Ivan Watson there in Amman, Jordan. WHITFIELD: All right. Right now President Obama should be meeting one-on-one with Israeli Prime Minister Benjamin Netanyahu. And as we've said, this is the president's first trip during his second term to Israel.

(BEGIN VIDEO CLIP)

WHITFIELD (voice-over): And it's significant for several reasons. The president is trying to reassure Israel about his strategy for keeping Iran from developing a nuclear weapon, for one.

HOLMES: Exactly. And the U.S. and Israel, of course, discussing how to deal with that civil war across Israel's border in Syria. The president wants to see also whether Israel and the Palestinians are prepared to perhaps restart peace talks. Not many people hopeful on that score.

WHITFIELD: As we mentioned, John King is covering this from the perspective of Jerusalem.

So, John, you know, let's start with Syria and these claims about chemical weapons.

Does this push Syria to the top of the agenda now for the president and for Mr. Netanyahu?

JOHN KING, CNN CHIEF NATIONAL CORRESPONDENT: Prime Minister Netanyahu and the president first and foremost are worried about Iran. But there's no question Syria will get more of the conversation now.

And, remember, as the United States looked at this from Washington, it's about 135 miles, Fred and Michael, where I'm standing here in Jerusalem to Damascus. So the Israelis have always been concerned about the potential use of chemical weapons right in their neighborhood, if you will.

And the Israeli intelligence service has been a key source of information to the United States just throughout this two-year-plus now Syria uprising.

So there's no question that President Obama while he's here will be trying to get the latest intelligence sharing, his staff as well as the president himself. And they'll be plotting strategy on what to do.

I can tell you from the Israeli perspective, they believe Assad has months, perhaps, to survive in power and they're very worried in Israel about what comes next because they have the experience of what happened recently in Egypt.

But it is Iran that is the top focus especially for the Israeli prime minister. President Obama has said recently he wants to give more chance for diplomacy; he thinks there's at least several more months of an opening to try to have a diplomatic solution.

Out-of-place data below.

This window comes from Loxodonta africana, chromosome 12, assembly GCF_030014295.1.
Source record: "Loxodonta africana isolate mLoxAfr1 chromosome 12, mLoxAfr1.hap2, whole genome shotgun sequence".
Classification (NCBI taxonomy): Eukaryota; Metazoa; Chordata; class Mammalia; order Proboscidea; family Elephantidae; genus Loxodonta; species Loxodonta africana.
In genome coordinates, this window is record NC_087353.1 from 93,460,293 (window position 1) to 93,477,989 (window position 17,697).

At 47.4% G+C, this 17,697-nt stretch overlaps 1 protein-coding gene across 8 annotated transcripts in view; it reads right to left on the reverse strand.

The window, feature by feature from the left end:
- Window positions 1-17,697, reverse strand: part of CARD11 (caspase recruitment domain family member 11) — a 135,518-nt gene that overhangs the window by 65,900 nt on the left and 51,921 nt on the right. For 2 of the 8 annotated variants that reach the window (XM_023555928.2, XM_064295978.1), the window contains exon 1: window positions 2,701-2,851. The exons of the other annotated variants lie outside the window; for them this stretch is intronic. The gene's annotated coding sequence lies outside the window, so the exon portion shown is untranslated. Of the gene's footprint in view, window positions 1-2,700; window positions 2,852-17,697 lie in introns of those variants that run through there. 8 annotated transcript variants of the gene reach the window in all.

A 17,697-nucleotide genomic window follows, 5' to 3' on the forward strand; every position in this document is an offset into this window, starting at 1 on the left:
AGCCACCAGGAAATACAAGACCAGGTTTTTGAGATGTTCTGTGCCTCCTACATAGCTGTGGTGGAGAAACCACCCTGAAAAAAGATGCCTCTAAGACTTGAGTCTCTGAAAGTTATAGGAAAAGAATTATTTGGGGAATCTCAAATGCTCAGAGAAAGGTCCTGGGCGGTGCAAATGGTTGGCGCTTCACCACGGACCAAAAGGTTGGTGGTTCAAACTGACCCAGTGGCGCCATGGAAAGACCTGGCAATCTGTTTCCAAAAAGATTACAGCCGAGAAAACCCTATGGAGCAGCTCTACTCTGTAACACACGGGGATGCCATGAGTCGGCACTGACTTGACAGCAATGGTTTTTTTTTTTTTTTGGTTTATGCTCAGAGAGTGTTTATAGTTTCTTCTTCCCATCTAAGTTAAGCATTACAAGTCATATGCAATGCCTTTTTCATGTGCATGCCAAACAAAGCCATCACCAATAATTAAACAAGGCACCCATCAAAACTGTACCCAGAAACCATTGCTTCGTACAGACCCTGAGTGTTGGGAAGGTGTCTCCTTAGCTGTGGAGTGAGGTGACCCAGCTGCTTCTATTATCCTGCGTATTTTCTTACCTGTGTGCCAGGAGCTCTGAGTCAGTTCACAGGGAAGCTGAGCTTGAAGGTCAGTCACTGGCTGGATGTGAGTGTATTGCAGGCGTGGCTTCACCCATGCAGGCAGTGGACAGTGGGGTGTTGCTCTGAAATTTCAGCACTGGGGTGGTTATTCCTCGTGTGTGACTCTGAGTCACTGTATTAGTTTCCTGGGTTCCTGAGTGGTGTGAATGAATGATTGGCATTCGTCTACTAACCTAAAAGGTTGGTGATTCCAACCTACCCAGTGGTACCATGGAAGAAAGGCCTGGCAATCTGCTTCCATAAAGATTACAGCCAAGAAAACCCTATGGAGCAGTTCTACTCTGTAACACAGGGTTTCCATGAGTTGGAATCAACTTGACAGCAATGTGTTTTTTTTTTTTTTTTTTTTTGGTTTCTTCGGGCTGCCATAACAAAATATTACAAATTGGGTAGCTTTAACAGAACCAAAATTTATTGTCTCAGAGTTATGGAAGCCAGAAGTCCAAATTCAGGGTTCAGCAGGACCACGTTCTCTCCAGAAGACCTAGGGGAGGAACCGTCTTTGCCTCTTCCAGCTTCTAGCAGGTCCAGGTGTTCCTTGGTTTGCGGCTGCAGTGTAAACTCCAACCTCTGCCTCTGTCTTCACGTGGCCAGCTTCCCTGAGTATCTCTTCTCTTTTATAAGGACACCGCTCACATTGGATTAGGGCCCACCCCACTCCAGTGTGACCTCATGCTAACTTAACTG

But the Israeli president told me yesterday he is fully convinced -- no more doubts that President Obama would use military force if necessary if diplomacy failed and Iran was at the point of having a nuclear warhead.

The question on this trip, Fred and Michael, is to see whether Prime Minister Netanyahu, who has raised doubts about the president in the past, shares President Perez's conviction that there's no room, no space between Israel and Washington on that question.

HOLMES: Yes, and John, I think there's very little chance we'll see President Obama and Prime Minister Netanyahu playing basketball together or something. It's always been a traditionally frosty relationship. I suppose it's a lot of fence mending going on here. Is it warming up at all there?

KING: There is some evidence already that it's warming up a bit. Look, do not expect these two very different men and their personal characteristics and their political philosophy, President Obama left of center, Prime Minister Netanyahu right of center.

It's no secret here in Israel or in the United States, Prime Minister Netanyahu favored Romney in the last presidential election. It's no secret that President Obama believes the prime minister has slighted and embarrassed his administration from time to time.

But I talked to a top U.S. official the other day who put it this way, he said, quote, "they're stuck with each other." Both of these guys just won elections. The president's starting his second term. Prime Minister Netanyahu just put together his coalition government.

Iran is a huge policy issue, Syria is a huge policy, trying to restart the peace process is a huge policy issue, if they can have a better personal relationship, they can get things done. And that's why you saw first thing this morning President Obama gets off the plane in Tel Aviv. And the prime minister tries to crack a joke. He says, "If you can ditch your security detail, I have a fake mustache for you and I'll take you out . We'll go out in Tel Aviv and have a few drinks in the bar."

So it's clear they're both trying, at least for the public consumption to show they're going to work a little bit better on the personal side.

HOLMES: And we shall see. John, good to see you, John King there, traveling with the president.

WHITFIELD: The Israeli embassy released a video for President Obama's trip. And we want everybody to take a look at this.

(BEGIN VIDEO CLIP)

(MUSIC PLAYING)

(END VIDEO CLIP)

WHITFIELD: I know. You're just scratching your -- you know, rubbing your eyes now, saying, am I believing this? Those cutouts of President Obama and Prime Minister Netanyahu, well, they are hamming it up there to the "Golden Girls" theme song, "Thank You for Being a Friend." It's playing up the alliance between the two countries.